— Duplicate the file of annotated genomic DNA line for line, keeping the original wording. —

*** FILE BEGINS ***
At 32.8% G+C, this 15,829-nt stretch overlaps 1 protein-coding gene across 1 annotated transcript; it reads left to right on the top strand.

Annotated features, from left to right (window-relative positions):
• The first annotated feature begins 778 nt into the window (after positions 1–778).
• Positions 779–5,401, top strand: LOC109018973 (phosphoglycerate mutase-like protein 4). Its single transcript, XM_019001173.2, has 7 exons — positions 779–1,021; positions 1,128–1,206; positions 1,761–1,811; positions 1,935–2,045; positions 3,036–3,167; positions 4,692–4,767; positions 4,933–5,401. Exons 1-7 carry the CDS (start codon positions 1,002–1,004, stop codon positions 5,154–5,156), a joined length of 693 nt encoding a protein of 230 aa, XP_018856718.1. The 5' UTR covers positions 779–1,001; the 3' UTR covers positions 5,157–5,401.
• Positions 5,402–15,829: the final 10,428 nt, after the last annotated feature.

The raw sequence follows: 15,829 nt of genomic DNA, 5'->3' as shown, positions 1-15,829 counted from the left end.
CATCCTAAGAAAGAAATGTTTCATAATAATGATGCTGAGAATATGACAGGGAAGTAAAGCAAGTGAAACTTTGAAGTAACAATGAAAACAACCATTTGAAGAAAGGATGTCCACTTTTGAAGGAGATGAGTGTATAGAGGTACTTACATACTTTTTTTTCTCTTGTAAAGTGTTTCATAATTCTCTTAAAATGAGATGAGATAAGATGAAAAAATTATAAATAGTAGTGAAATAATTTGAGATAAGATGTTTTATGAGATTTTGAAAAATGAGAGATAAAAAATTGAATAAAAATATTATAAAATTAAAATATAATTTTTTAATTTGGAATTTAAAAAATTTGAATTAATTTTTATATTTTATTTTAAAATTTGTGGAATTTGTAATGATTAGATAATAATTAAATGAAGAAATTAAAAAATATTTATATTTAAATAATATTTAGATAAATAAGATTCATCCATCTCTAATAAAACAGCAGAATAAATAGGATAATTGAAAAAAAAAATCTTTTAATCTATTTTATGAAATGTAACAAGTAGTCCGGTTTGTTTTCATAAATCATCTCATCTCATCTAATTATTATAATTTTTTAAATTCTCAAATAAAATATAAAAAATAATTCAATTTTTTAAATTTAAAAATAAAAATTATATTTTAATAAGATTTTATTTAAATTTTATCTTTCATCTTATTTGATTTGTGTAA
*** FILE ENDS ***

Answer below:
At 32.8% G+C, this 15,829-nt stretch overlaps 1 protein-coding gene across 1 annotated transcript; it reads left to right on the top strand.

Annotated features, from left to right (window-relative positions):
• The first annotated feature begins 778 nt into the window (after positions 1–778).
• Positions 779–5,401, top strand: LOC109018973 (phosphoglycerate mutase-like protein 4). Its single transcript, XM_019001173.2, has 7 exons — positions 779–1,021; positions 1,128–1,206; positions 1,761–1,811; positions 1,935–2,045; positions 3,036–3,167; positions 4,692–4,767; positions 4,933–5,401. Exons 1-7 carry the CDS (start codon positions 1,002–1,004, stop codon positions 5,154–5,156), a joined length of 693 nt encoding a protein of 230 aa, XP_018856718.1. The 5' UTR covers positions 779–1,001; the 3' UTR covers positions 5,157–5,401.
• Positions 5,402–15,829: the final 10,428 nt, after the last annotated feature.

The raw sequence follows: 15,829 nt of genomic DNA, 5'->3' as shown, positions 1-15,829 counted from the left end.
CATCCTAAGAAAGAAATGTTTCATAATAATGATGCTGAGAATATGACAGGGAAGTAAAGCAAGTGAAACTTTGAAGTAACAATGAAAACAACCATTTGAAGAAAGGATGTCCACTTTTGAAGGAGATGAGTGTATAGAGGTACTTACATACTTTTTTTTCTCTTGTAAAGTGTTTCATAATTCTCTTAAAATGAGATGAGATAAGATGAAAAAATTATAAATAGTAGTGAAATAATTTGAGATAAGATGTTTTATGAGATTTTGAAAAATGAGAGATAAAAAATTGAATAAAAATATTATAAAATTAAAATATAATTTTTTAATTTGGAATTTAAAAAATTTGAATTAATTTTTATATTTTATTTTAAAATTTGTGGAATTTGTAATGATTAGATAATAATTAAATGAAGAAATTAAAAAATATTTATATTTAAATAATATTTAGATAAATAAGATTCATCCATCTCTAATAAAACAGCAGAATAAATAGGATAATTGAAAAAAAAAATCTTTTAATCTATTTTATGAAATGTAACAAGTAGTCCGGTTTGTTTTCATAAATCATCTCATCTCATCTAATTATTATAATTTTTTAAATTCTCAAATAAAATATAAAAAATAATTCAATTTTTTAAATTTAAAAATAAAAATTATATTTTAATAAGATTTTATTTAAATTTTATCTTTCATCTTATTTGATTTGTGTAA